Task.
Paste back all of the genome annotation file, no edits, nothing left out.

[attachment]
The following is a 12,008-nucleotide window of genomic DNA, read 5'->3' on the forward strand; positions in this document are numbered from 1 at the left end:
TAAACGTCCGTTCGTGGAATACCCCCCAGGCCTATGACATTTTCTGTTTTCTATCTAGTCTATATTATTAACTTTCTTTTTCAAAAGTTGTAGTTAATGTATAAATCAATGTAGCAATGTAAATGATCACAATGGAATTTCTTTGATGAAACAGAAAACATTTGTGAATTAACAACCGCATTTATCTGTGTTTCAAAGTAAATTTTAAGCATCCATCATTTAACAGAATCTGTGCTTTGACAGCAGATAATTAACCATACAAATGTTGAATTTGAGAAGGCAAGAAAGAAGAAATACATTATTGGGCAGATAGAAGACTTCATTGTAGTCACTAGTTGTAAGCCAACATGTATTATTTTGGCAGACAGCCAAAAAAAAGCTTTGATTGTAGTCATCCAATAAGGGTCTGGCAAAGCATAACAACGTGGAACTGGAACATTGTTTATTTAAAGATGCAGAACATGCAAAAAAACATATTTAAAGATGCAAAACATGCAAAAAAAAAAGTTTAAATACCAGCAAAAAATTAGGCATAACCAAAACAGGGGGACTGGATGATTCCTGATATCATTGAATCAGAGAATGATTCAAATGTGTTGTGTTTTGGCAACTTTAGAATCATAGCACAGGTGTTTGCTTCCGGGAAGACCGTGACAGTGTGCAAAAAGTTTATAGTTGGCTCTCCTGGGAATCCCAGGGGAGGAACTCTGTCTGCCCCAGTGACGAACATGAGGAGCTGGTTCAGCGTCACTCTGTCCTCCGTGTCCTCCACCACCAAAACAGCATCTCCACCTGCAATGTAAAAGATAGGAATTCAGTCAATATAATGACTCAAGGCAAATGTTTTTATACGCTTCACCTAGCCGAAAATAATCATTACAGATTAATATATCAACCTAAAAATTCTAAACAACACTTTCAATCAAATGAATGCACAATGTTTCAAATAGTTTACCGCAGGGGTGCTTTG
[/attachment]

The following is a 12,008-nucleotide window of genomic DNA, read 5'->3' on the forward strand; positions in this document are numbered from 1 at the left end:
TAAACGTCCGTTCGTGGAATACCCCCCAGGCCTATGACATTTTCTGTTTTCTATCTAGTCTATATTATTAACTTTCTTTTTCAAAAGTTGTAGTTAATGTATAAATCAATGTAGCAATGTAAATGATCACAATGGAATTTCTTTGATGAAACAGAAAACATTTGTGAATTAACAACCGCATTTATCTGTGTTTCAAAGTAAATTTTAAGCATCCATCATTTAACAGAATCTGTGCTTTGACAGCAGATAATTAACCATACAAATGTTGAATTTGAGAAGGCAAGAAAGAAGAAATACATTATTGGGCAGATAGAAGACTTCATTGTAGTCACTAGTTGTAAGCCAACATGTATTATTTTGGCAGACAGCCAAAAAAAAGCTTTGATTGTAGTCATCCAATAAGGGTCTGGCAAAGCATAACAACGTGGAACTGGAACATTGTTTATTTAAAGATGCAGAACATGCAAAAAAACATATTTAAAGATGCAAAACATGCAAAAAAAAAAGTTTAAATACCAGCAAAAAATTAGGCATAACCAAAACAGGGGGACTGGATGATTCCTGATATCATTGAATCAGAGAATGATTCAAATGTGTTGTGTTTTGGCAACTTTAGAATCATAGCACAGGTGTTTGCTTCCGGGAAGACCGTGACAGTGTGCAAAAAGTTTATAGTTGGCTCTCCTGGGAATCCCAGGGGAGGAACTCTGTCTGCCCCAGTGACGAACATGAGGAGCTGGTTCAGCGTCACTCTGTCCTCCGTGTCCTCCACCACCAAAACAGCATCTCCACCTGCAATGTAAAAGATAGGAATTCAGTCAATATAATGACTCAAGGCAAATGTTTTTATACGCTTCACCTAGCCGAAAATAATCATTACAGATTAATATATCAACCTAAAAATTCTAAACAACACTTTCAATCAAATGAATGCACAATGTTTCAAATAGTTTACCGCAGGGGTGCTTTG